5 Ways to Build a Smarter Business

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The original SMART system was designed in the 1990s to help computer users avoid unexpected hard drive crashes. In the following decades, this idea of ​​”self-monitoring, analysis and reporting technology” has blossomed and expanded well beyond the 1s and 0s on magnetic dishes. The concept – and the small version of the name – is now being applied to everything from coffee makers to buildings and sustainability efforts.

Smart devices are easily assimilated into consumers’ lives, but enterprises often make efforts to integrate this approach into organizational processes and practices. Technologies such as artificial intelligence (AI), internet of things (IoT) and machine learning make smart devices and systems even more powerful and effective. The complexity hinders the organization’s efforts to become the smart enterprises needed to compete and be successful in the long run. However, best practices have been developed to help tame the complexity.

1. Establish guiding principles

Companies risk wandering aimlessly if they don’t create a map to lead them in the right direction. This step is particularly critical for smart technologies, as they rely heavily on interconnection. One wrong turn can throw you completely off course.

An organization’s guiding principles should include:

Build —Incorporating sustainability into every step of the process; prioritize efficiency in all areas; secure the needs of the users; adapt to changing preferences; and engage with the user and the community in a meaningful way.

Technology — Secure and protect all entry points through advanced cybersecurity; learn from data to anticipate user and facility needs, and ensure accessibility and interoperability across the organization.

Experience — Create inclusive persona experiences for all stakeholders involved, from employees to customers to executives to communities; personalize user experiences; remove friction and barriers for users; and develop an environment conducive to productivity.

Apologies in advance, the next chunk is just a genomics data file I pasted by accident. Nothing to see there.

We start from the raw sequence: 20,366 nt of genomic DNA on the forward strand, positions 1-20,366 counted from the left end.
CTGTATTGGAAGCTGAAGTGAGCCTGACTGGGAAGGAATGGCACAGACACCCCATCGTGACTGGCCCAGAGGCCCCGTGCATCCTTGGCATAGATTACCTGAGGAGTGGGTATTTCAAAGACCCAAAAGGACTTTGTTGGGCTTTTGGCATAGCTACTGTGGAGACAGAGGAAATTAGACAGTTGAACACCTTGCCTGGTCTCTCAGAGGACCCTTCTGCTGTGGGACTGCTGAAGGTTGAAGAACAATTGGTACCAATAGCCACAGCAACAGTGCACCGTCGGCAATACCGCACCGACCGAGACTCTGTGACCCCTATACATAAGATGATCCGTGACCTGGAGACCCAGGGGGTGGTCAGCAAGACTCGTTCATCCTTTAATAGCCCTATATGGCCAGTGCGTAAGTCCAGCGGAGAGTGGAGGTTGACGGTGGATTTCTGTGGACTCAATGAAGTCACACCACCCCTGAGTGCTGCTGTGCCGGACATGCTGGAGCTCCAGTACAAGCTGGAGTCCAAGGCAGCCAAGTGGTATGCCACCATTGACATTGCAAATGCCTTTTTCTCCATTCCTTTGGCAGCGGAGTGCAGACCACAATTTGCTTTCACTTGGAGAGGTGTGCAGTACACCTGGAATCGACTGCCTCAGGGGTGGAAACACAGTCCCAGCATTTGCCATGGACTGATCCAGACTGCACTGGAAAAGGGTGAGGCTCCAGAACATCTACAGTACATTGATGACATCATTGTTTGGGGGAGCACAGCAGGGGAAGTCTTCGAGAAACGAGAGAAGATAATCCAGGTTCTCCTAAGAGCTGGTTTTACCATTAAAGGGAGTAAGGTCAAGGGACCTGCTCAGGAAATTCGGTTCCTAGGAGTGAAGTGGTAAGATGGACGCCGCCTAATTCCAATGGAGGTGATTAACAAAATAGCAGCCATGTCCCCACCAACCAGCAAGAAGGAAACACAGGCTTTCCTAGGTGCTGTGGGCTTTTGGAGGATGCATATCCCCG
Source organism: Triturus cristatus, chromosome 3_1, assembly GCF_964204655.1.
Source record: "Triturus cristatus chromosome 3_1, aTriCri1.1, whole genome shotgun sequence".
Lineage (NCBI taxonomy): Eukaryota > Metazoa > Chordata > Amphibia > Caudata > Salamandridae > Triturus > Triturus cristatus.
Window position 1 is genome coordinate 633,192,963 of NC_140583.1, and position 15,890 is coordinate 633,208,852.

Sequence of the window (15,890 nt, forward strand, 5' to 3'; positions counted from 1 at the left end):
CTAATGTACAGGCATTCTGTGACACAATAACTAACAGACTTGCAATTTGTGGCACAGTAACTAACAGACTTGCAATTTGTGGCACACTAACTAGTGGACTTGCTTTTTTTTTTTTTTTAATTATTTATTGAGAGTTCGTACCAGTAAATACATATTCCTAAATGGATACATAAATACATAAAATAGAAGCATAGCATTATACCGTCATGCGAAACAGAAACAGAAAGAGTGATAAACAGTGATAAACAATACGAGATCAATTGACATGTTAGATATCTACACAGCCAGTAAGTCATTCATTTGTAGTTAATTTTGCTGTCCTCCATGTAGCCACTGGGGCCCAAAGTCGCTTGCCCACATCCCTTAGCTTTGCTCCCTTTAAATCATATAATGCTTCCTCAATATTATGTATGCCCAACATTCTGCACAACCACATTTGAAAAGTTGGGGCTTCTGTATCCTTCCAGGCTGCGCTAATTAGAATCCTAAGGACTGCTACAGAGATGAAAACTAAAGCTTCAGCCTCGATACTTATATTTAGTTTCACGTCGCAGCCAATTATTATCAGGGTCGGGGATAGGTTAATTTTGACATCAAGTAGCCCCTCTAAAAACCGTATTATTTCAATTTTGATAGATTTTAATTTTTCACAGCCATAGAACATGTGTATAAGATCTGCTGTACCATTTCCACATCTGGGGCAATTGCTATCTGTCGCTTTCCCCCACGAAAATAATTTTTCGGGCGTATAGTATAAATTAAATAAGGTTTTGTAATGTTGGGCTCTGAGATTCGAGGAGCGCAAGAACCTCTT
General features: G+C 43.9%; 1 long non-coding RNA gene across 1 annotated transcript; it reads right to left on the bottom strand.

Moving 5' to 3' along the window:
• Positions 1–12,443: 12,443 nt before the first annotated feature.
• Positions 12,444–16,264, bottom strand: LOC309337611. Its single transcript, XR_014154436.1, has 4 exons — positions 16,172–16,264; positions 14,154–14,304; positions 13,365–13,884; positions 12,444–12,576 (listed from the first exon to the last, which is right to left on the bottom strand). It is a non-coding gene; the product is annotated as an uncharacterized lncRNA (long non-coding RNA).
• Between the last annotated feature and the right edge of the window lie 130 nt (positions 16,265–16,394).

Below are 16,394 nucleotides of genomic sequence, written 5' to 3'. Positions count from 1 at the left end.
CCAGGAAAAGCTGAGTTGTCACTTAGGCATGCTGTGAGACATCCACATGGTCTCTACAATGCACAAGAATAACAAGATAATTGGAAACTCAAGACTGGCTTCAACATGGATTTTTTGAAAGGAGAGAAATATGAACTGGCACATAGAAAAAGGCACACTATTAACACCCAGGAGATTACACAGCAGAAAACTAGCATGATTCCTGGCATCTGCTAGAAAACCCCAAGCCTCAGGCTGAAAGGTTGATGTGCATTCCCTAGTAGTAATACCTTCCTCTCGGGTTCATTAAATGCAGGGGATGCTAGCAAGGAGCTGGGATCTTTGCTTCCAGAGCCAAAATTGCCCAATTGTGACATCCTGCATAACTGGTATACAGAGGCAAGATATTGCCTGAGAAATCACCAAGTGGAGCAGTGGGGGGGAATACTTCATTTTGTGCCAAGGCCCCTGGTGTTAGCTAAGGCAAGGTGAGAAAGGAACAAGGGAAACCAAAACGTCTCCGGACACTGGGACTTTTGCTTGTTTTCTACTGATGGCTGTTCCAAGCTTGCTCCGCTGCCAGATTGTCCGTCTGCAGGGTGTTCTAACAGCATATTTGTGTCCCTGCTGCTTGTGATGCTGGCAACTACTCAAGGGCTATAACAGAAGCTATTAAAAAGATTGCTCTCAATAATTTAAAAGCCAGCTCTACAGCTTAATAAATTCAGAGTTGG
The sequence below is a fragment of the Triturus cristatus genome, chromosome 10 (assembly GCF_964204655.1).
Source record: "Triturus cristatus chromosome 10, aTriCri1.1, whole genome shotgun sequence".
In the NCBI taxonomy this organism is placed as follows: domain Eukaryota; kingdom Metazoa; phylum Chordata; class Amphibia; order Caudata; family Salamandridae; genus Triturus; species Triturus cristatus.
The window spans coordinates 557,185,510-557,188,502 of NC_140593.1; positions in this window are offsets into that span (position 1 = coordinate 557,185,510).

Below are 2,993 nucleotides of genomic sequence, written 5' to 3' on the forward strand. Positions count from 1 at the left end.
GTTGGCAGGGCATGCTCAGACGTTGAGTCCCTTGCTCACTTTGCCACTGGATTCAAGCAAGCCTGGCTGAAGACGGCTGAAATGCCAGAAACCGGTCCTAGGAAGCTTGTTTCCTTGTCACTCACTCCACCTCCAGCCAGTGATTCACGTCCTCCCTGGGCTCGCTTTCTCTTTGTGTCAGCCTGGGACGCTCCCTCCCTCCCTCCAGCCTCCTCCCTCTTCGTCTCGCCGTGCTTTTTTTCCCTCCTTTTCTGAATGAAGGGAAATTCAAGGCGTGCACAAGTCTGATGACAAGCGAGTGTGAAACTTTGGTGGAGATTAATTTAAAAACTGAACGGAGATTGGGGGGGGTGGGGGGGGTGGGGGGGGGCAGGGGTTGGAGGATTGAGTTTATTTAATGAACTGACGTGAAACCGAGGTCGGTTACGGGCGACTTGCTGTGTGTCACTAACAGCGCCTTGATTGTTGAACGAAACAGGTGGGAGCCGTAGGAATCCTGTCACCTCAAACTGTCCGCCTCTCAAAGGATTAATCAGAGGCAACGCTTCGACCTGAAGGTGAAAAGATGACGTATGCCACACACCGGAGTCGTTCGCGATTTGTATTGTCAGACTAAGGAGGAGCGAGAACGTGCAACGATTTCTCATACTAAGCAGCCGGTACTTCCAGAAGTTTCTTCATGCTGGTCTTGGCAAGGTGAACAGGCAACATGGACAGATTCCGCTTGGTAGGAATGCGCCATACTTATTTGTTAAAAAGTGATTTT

2. Take a system design approach

A new model is needed to solve complex problems such as sustainability, taking into account the multiple systems in which a problem exists. System design allows you to solve real problems rather than temporarily alleviating symptoms. Companies can break down problems into their constituent elements. Big, seemingly unmanageable problems are turned into a series of more manageable problems. Frameworks then help sort through the tangle of interactions that affect how the entire system works.

In this case, organizations are looking holistically at the systems, processes and personas that need to be addressed – rather than focusing on individual systems or use cases. Applied systems design considers interfaces, architecture, and data points based on problem type and context.

Ultimately, this approach leads to practical solutions that are accepted by users and society as a whole.

3. Prioritize Privacy

The principles of privacy by design enable organizations to go beyond existing policies and regulations. In this approach, privacy is a core consideration during the design and architecture phases for all business processes, applications, products and technologies. This is especially critical in increasingly interconnected systems.

Privacy by design encompasses a variety of concepts, including:

  • Privacy — Make this the default mode.
  • Functionality and data privacy — Appreciate both equally.
  • End-to-end security — Integrate into the entire information lifecycle.
  • Transparency and visibility —Provide to all stakeholders.

4. Define and enforce clear security guidelines

Like privacy, security should be considered at all stages to ensure user trust. Security by design offers a way to develop clear guidelines.

Identity Services are needed to authenticate users in a centralized or federated model. These fundamental services should cover key stakeholders – employees, customers, partners – and provide flexibility anytime, anywhere.

Architecture without trust is needed to fill gaps in traditional perimeter-based security, which were not designed with today’s hybrid cloud and edge systems in mind. This approach allows an enterprise to apply security controls and controls to all architectural layers and interactions.

Multicloud and data security require different tools and strategies. Enterprises can take advantage of autonomous techniques that maximize security as code, policy as code, and monitoring as code.

5. Adopt a micro-change strategy

Companies often struggle with change because the barriers are too high – or at least it seems that way. However, more Agile approaches make more progress than trying to climb a mountain in one jump. A series of small, irreversible changes can generate compound effects and produce exponential results.

Long-term goals are broken down into achievable waypoints, where employees are encouraged by nudges instead of pushing. Each success builds on the other. Barriers to change management are beginning to fall.

This philosophy is critical to smart technology and sustainability efforts. The rapidly evolving nature of technology, such as AI, IoT and cloud, lends itself to smaller and more frequent advancements. In addition, sustainability goals are often long-term goals, with many steps in between.

This strategy can also counter common change management problems, where employee fear and resistance undermine potentially effective plans.

Corey Glickman is infosys‘ Head of Global Sustainability and Design Consulting Services

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